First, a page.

The UK airlines industry has called on the Treasury to extend furlough for sector workers until the end of April next year as the wait for the lifting of travel restrictions goes on.
After weeks of speculation, the industry’s hopes were dashed in May when the government revealed that just 12 countries and dependencies would be on the UK’s quarantine-free travel list.
And last week dismay turned to rage when ministers elected to remove Portugal, the one large holiday destination, from the list due to a rise in Covid-19 cases.
Now airline bosses are demanding more financial help from the government in lieu of a situation that leaves them “still in effect unable to trade” for a second straight summer.
In a letter to Chancellor Rishi Sunak, Airlines UK boss Tim Alderslade said: “The economic support measures that you have put in place during this crisis have undoubtedly been essential for our sector as revenues have remained near zero for over a year.
“However, the bulk of the Government’s headline £7.2bn of support for UK airlines has essentially been taken on as new debt, compared to a little over £1bn in direct furlough support.
“No sector would be able to continue to accumulate debt in this way for much longer and hope to be able to recover, and critically also be in a position to invest as planned in delivering sustainability objectives, when able eventually to trade again.”
He then called for targeted support for the sector, including the continuation of furlough, and extension of repayment terms for any Covid loans, and a new grant scheme for airlines.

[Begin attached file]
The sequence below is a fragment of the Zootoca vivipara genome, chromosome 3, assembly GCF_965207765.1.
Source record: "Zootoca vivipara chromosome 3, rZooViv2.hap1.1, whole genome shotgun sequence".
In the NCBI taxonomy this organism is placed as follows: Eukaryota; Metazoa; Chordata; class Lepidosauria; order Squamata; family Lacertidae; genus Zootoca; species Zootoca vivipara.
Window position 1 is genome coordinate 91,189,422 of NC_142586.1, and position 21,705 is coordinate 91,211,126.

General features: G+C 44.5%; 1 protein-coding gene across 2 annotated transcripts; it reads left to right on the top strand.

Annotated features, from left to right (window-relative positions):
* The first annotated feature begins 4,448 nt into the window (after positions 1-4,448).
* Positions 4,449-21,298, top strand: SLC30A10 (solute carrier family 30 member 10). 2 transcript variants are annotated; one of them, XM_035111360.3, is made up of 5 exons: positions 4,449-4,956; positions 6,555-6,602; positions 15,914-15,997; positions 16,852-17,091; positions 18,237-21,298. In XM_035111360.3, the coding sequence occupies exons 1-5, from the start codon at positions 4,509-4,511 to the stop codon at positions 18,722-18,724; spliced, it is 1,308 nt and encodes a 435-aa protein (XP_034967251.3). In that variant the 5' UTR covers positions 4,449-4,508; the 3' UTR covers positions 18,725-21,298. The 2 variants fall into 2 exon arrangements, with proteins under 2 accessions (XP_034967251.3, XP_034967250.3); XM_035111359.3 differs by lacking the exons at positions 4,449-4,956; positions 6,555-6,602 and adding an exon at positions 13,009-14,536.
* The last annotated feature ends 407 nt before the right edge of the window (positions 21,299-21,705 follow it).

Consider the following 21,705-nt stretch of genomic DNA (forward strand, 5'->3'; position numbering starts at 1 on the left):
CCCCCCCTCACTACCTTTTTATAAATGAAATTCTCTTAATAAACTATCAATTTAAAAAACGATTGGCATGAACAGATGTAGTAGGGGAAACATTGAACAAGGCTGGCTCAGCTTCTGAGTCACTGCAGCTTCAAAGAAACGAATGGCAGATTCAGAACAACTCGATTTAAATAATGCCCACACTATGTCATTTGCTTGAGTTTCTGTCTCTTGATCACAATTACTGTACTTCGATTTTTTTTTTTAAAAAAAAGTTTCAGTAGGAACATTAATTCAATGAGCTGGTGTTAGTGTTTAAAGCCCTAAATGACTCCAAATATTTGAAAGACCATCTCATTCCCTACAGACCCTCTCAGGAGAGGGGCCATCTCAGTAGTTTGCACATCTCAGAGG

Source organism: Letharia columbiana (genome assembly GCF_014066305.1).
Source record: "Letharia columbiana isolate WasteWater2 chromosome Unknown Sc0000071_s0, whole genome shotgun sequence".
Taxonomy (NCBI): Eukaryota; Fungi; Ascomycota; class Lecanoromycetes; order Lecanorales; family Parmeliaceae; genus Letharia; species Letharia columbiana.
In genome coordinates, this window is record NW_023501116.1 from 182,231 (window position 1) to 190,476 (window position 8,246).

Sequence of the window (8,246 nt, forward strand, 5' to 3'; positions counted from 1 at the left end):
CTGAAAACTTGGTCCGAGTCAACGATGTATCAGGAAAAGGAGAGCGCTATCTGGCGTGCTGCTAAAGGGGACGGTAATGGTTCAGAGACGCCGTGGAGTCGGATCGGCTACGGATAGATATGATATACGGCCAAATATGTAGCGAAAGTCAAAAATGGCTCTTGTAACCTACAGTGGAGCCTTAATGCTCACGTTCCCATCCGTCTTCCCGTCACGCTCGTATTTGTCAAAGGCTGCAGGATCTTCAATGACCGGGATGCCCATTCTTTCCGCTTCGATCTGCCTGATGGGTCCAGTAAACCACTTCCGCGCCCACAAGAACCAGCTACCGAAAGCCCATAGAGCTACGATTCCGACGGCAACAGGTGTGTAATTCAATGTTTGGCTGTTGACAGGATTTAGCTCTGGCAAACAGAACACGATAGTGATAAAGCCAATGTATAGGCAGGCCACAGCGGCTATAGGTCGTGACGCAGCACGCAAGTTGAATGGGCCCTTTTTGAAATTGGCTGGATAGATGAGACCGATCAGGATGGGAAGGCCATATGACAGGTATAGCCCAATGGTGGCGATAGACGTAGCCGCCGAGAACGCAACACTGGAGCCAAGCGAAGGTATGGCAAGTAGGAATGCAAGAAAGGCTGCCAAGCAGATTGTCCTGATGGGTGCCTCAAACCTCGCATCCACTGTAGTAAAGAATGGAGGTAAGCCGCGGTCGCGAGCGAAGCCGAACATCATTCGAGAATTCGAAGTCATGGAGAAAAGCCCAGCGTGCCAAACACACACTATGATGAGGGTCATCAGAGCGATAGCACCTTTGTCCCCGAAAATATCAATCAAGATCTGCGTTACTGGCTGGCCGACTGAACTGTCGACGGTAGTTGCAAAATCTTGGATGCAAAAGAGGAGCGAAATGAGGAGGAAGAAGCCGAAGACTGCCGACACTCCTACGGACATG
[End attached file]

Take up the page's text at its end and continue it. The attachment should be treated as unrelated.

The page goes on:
In addition, Alderslade called for the traffic light system to be adjusted on 28 June “if the government is serious about driving economic recovery”.
A government spokesperson said: “We recognise the challenging times facing all sectors of transport as a result of COVID-19, which is why we have put in place a world beating support package, including around £7bn of support benefitting the air transport sector.
“We continue to work with the aviation sector to help them navigate this difficult time, and encourage them to draw on the unprecedented package of support measures previously announced by the Chancellor.”
The letter came as Boris Johnson and Joe Biden agreed to set up a taskforce to look into the restart of UK-US travel as part of a new “Atlantic Charter” between the two nations.
Airlines welcomed the news, saying it was a “first step”, but said the two nations should go further at the weekend’s G7 summit in Cornwall.
Virgin Atlantic chief exec Shai Weiss said: “We urge Prime Minister Johnson and President Biden to use the G7 Summit to move the US to the UK’s “green list” and repeal the 212F proclamation for UK travellers to the US immediately, and no later than the 4 July.”
Earlier today the UK’s airports warned that they could lose £2.6bn over the summer months if no meaningful changes to the “green list” were made.